Small Acts of Defiance


In 2004, my mom was driving by a public school when she saw a bunch of Bush/Cheney signs hanging on the campus. Cheney had done a campaign stop at the school the day before, and the signs were still up.


My mom pulled her car over to the side of the road, got out, and started removing the signs.


A little while later, the police arrived, and said that she was on private property, and told her to stop removing the signs. My mom told the police that she was on public property, and that campaign signs on public property were illegal. So she continued pulling them down.


My mom was a retired public school teacher, and she was secure in her assentation that the signs were illegal. My dad had just died, and my mom was in the process of moving into a retirement community.  Her body was becoming increasingly frail. But her sense of justice had not diminished.


Now my mom enjoyed both white privilege, and the privilege of being a rather frail old lady, who was unlikely to be tackled by the small town police. She also had the privilege of being educated and articulate, and the privilege of being a retiree who had no small children waiting to be picked up from daycare or school, and no hourly wage job that she was running late for. So she defied the police instructions. Because she knew she was right.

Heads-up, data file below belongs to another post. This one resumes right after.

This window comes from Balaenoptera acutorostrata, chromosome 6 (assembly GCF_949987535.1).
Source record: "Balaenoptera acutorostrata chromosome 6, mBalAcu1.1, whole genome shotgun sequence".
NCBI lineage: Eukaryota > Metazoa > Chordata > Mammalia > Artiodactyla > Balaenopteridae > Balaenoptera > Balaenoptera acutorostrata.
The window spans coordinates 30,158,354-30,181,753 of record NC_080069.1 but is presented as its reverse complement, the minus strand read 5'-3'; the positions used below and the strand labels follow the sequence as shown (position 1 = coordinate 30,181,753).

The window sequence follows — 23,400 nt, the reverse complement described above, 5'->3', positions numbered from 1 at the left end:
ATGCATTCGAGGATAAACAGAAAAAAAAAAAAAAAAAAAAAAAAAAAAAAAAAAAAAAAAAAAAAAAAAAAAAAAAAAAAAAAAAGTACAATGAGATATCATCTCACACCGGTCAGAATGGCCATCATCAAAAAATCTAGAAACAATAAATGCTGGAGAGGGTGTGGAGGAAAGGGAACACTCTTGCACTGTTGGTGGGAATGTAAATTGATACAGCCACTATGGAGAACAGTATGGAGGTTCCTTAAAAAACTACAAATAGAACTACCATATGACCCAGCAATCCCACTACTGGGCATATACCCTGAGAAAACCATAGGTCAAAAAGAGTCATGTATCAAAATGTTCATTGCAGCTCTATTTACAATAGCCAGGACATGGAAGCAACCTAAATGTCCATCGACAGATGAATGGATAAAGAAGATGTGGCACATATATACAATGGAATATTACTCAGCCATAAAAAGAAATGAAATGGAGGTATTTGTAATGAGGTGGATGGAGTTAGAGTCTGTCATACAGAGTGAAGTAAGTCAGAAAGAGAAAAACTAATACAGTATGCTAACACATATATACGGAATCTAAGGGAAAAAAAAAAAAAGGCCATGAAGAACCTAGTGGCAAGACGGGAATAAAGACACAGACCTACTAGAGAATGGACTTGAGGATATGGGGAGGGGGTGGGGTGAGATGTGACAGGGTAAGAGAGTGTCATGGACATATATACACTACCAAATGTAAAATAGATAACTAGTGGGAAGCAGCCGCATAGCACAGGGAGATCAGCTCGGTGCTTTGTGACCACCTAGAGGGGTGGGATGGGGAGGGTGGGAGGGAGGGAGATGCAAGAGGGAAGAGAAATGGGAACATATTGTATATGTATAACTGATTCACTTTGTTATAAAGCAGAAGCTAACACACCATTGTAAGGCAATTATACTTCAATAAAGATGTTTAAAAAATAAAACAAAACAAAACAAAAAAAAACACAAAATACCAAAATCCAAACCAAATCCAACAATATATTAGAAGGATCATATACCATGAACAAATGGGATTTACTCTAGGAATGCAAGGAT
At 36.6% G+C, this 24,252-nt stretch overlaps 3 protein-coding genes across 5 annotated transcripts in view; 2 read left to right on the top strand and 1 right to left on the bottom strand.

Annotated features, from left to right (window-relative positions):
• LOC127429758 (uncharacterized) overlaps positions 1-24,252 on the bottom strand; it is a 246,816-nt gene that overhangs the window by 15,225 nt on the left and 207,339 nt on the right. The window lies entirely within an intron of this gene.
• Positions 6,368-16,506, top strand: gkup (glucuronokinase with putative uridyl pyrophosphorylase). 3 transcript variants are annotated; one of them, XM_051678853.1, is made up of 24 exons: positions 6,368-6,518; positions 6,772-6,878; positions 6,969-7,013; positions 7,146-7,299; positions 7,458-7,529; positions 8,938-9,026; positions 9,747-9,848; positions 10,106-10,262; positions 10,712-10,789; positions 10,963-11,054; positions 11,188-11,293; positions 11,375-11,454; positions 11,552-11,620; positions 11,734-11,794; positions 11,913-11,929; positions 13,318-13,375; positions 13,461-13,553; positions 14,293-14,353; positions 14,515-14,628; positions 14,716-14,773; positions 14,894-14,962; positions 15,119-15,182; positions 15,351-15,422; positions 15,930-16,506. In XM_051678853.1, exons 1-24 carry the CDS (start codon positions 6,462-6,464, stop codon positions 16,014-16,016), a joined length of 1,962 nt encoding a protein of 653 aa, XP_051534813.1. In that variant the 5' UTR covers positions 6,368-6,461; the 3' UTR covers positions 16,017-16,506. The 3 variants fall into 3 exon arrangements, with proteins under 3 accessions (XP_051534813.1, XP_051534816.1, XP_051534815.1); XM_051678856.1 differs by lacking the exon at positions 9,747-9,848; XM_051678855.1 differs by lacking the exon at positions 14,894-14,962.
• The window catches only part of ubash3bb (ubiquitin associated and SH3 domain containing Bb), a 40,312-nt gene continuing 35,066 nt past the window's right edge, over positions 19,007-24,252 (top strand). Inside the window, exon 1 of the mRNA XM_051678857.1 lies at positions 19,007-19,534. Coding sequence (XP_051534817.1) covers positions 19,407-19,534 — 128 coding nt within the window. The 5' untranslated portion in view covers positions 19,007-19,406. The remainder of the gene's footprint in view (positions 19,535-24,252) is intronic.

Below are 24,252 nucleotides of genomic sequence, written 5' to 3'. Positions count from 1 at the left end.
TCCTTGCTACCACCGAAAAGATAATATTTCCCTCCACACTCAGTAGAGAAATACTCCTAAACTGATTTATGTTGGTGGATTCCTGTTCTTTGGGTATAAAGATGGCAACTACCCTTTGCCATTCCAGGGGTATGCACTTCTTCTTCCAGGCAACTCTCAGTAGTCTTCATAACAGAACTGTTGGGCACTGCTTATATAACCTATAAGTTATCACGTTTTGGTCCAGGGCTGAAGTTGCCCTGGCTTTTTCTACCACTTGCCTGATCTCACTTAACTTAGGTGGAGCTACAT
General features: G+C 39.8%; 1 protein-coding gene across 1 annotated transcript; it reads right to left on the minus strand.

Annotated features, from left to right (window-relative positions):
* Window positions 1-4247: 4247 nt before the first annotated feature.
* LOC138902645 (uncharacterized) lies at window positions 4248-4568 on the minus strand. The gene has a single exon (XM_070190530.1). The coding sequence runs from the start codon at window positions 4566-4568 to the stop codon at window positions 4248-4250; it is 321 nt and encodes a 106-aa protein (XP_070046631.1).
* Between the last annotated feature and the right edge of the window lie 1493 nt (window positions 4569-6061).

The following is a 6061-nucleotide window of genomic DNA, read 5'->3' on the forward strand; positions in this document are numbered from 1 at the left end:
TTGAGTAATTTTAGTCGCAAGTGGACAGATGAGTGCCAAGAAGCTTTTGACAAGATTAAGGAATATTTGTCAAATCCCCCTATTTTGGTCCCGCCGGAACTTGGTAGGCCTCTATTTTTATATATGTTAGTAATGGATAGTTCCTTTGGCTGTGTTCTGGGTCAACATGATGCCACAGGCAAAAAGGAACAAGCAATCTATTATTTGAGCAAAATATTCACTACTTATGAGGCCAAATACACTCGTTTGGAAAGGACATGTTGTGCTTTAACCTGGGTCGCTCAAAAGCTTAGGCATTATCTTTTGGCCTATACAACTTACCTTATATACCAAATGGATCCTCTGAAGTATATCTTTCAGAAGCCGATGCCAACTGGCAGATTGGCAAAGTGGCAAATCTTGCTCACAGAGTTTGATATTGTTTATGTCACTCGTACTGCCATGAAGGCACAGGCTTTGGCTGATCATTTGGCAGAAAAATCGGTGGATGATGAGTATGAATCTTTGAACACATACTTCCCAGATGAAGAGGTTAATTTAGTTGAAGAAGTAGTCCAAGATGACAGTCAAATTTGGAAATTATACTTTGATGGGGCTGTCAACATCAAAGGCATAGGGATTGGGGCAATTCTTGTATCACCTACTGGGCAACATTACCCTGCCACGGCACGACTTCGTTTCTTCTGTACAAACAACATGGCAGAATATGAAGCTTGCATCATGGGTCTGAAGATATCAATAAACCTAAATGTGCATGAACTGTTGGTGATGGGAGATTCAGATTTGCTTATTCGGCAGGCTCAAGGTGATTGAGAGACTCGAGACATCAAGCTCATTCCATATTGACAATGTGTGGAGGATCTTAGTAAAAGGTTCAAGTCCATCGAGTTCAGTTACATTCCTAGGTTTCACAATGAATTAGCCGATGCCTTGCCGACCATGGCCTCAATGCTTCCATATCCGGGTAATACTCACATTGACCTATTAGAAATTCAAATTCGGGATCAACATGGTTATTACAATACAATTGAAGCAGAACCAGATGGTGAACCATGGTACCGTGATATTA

They brought her down to the police station, and they held her for a while. She enjoyed her time at the police station, lecturing the young police officers about campaign laws and public property and how tax dollars supported the public schools. After a couple of hours, they drove her back to her car and no charges were pressed.


I love this story. I love my mom’s boldness. Her determination to just do what was right.


My mom died a few short years after this incident. But if she were alive today, no matter how frail she was, she would be out on the streets, fighting for justice. In big, organized events like marches. And in spontaneous ways. Tearing down signs. Pulling out her phone to take pictures. Calling legislators, or wagging her finger at people who are in positions of power, but who are wrong.


Each of us is going to face many opportunities over the next few years to witness injustice. Sometimes, it will be at moments when we least expect it.  Each of us has a different capacity to respond.  Different obligations. Different privileges. Different risks. Different styles.


But if each of us acts, according to our capacity, we can make a difference.